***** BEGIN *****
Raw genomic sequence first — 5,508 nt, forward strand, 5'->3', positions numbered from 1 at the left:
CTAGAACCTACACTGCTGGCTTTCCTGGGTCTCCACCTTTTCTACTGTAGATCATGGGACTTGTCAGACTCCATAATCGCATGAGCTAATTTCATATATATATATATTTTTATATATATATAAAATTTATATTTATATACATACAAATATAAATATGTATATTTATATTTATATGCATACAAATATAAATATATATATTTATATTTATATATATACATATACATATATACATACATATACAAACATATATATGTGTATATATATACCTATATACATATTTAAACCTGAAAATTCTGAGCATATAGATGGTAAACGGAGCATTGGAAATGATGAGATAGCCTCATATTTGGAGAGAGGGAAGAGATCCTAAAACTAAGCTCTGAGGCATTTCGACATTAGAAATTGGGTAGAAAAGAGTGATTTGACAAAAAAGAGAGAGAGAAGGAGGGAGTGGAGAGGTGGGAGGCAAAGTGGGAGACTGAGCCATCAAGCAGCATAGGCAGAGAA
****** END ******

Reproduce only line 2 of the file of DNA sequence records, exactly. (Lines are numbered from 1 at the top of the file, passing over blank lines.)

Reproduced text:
CTAGAACCTACACTGCTGGCTTTCCTGGGTCTCCACCTTTTCTACTGTAGATCATGGGACTTGTCAGACTCCATAATCGCATGAGCTAATTTCATATATATATATATTTTTATATATATATAAAATTTATATTTATATACATACAAATATAAATATGTATATTTATATTTATATGCATACAAATATAAATATATATATTTATATTTATATATATACATATACATATATACATACATATACAAACATATATATGTGTATATATATACCTATATACATATTTAAACCTGAAAATTCTGAGCATATAGATGGTAAACGGAGCATTGGAAATGATGAGATAGCCTCATATTTGGAGAGAGGGAAGAGATCCTAAAACTAAGCTCTGAGGCATTTCGACATTAGAAATTGGGTAGAAAAGAGTGATTTGACAAAAAAGAGAGAGAGAAGGAGGGAGTGGAGAGGTGGGAGGCAAAGTGGGAGACTGAGCCATCAAGCAGCATAGGCAGAGAA